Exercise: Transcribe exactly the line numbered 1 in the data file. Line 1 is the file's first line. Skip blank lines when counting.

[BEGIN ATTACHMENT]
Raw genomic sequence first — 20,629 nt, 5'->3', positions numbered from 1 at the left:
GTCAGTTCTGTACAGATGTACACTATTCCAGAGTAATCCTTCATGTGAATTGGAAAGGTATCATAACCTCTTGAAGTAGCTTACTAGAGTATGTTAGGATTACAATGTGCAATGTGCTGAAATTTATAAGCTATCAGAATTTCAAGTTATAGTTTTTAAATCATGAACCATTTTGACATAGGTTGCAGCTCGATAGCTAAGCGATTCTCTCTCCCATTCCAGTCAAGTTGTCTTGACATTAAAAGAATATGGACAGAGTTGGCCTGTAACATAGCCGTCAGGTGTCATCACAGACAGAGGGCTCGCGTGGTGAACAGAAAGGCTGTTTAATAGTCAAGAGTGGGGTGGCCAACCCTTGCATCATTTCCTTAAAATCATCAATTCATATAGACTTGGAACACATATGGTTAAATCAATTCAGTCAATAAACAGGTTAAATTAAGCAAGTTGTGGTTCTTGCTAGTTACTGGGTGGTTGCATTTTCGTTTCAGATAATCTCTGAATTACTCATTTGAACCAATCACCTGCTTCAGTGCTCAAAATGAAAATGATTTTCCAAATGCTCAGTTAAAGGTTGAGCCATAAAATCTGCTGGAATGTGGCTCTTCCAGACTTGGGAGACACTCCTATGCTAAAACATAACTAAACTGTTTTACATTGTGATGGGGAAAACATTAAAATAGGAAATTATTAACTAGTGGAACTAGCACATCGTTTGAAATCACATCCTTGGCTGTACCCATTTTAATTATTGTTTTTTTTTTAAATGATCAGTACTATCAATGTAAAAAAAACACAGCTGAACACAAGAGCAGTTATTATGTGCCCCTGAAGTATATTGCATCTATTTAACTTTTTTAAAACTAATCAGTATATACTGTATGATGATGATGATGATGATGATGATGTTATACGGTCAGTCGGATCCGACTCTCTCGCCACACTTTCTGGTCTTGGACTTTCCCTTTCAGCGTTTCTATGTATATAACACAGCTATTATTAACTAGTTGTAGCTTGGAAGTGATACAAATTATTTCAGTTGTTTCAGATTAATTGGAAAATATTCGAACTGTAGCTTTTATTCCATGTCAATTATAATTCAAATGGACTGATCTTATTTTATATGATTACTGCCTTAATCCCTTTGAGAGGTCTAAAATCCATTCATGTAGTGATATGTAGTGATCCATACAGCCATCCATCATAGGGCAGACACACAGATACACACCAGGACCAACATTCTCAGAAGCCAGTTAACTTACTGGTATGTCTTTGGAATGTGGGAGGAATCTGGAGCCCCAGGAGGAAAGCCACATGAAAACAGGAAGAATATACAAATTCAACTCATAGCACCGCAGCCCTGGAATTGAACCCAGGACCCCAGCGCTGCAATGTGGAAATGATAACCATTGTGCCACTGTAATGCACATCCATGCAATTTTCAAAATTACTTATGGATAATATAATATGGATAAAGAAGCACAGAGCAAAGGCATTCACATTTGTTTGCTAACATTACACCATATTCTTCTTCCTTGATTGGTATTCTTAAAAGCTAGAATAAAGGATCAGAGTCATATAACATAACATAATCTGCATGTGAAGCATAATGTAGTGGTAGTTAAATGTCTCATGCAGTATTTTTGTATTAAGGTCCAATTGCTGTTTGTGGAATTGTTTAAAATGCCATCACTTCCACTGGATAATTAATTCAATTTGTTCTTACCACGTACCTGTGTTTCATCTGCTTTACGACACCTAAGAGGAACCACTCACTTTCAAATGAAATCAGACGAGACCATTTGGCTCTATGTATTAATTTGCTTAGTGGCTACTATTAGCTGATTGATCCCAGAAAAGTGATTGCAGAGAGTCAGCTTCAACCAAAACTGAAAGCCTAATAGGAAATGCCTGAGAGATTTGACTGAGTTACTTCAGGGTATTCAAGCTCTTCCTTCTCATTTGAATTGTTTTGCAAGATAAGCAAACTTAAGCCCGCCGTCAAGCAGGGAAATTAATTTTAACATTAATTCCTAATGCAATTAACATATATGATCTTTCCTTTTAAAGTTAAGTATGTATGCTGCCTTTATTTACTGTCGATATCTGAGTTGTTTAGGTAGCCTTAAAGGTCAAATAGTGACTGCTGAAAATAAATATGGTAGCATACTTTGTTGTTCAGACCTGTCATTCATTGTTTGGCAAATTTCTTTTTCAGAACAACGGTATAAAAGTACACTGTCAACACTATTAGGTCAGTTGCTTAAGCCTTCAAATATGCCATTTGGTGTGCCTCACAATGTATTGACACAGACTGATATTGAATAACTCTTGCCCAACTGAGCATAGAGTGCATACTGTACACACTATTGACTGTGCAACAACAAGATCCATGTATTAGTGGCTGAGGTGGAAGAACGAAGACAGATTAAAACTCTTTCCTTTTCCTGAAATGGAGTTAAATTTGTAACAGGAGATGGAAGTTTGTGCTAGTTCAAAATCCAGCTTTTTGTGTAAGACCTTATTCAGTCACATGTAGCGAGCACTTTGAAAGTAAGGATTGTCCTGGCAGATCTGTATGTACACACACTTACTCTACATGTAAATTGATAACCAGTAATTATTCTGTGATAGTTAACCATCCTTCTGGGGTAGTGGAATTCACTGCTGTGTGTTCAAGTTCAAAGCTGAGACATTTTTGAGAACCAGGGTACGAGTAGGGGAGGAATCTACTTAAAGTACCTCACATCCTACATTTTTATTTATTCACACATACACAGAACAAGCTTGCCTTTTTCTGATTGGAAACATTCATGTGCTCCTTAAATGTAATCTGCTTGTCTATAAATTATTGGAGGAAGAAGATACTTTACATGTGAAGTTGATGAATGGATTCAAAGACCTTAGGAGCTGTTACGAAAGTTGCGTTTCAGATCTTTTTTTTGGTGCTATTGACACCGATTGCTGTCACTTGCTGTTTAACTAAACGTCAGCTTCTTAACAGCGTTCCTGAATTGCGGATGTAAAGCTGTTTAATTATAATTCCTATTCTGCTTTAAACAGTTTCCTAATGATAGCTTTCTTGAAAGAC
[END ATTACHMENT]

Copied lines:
Raw genomic sequence first — 20,629 nt, 5'->3', positions numbered from 1 at the left: